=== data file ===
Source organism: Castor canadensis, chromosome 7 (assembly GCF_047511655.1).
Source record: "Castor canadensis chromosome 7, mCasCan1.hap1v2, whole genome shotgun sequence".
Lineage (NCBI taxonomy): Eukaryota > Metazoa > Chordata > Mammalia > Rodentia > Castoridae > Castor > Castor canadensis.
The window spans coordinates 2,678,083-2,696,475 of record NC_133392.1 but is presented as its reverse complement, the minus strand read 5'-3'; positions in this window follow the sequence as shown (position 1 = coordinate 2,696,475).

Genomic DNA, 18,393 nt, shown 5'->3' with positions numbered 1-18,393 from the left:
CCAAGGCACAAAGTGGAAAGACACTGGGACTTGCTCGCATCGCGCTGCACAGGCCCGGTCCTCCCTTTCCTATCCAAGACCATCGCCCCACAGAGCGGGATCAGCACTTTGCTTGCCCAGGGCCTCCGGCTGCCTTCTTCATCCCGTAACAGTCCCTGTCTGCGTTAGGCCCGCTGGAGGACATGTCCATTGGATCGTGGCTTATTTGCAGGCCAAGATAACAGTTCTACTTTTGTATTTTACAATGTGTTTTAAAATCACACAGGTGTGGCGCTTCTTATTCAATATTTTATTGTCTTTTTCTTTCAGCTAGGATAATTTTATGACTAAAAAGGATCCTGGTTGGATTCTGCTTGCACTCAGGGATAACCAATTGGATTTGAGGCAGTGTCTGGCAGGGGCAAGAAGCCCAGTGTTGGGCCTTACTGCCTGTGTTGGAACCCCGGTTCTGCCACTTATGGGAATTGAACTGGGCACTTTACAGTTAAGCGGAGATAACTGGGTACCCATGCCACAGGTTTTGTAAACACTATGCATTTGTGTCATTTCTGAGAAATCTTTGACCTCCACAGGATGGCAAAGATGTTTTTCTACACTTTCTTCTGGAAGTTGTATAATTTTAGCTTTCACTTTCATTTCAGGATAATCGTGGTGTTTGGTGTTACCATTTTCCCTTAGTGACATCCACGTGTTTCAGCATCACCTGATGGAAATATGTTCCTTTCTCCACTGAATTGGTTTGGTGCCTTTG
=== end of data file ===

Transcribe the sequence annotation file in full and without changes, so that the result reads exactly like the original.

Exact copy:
Source organism: Castor canadensis, chromosome 7 (assembly GCF_047511655.1).
Source record: "Castor canadensis chromosome 7, mCasCan1.hap1v2, whole genome shotgun sequence".
Lineage (NCBI taxonomy): Eukaryota > Metazoa > Chordata > Mammalia > Rodentia > Castoridae > Castor > Castor canadensis.
The window spans coordinates 2,678,083-2,696,475 of record NC_133392.1 but is presented as its reverse complement, the minus strand read 5'-3'; positions in this window follow the sequence as shown (position 1 = coordinate 2,696,475).

Genomic DNA, 18,393 nt, shown 5'->3' with positions numbered 1-18,393 from the left:
CCAAGGCACAAAGTGGAAAGACACTGGGACTTGCTCGCATCGCGCTGCACAGGCCCGGTCCTCCCTTTCCTATCCAAGACCATCGCCCCACAGAGCGGGATCAGCACTTTGCTTGCCCAGGGCCTCCGGCTGCCTTCTTCATCCCGTAACAGTCCCTGTCTGCGTTAGGCCCGCTGGAGGACATGTCCATTGGATCGTGGCTTATTTGCAGGCCAAGATAACAGTTCTACTTTTGTATTTTACAATGTGTTTTAAAATCACACAGGTGTGGCGCTTCTTATTCAATATTTTATTGTCTTTTTCTTTCAGCTAGGATAATTTTATGACTAAAAAGGATCCTGGTTGGATTCTGCTTGCACTCAGGGATAACCAATTGGATTTGAGGCAGTGTCTGGCAGGGGCAAGAAGCCCAGTGTTGGGCCTTACTGCCTGTGTTGGAACCCCGGTTCTGCCACTTATGGGAATTGAACTGGGCACTTTACAGTTAAGCGGAGATAACTGGGTACCCATGCCACAGGTTTTGTAAACACTATGCATTTGTGTCATTTCTGAGAAATCTTTGACCTCCACAGGATGGCAAAGATGTTTTTCTACACTTTCTTCTGGAAGTTGTATAATTTTAGCTTTCACTTTCATTTCAGGATAATCGTGGTGTTTGGTGTTACCATTTTCCCTTAGTGACATCCACGTGTTTCAGCATCACCTGATGGAAATATGTTCCTTTCTCCACTGAATTGGTTTGGTGCCTTTG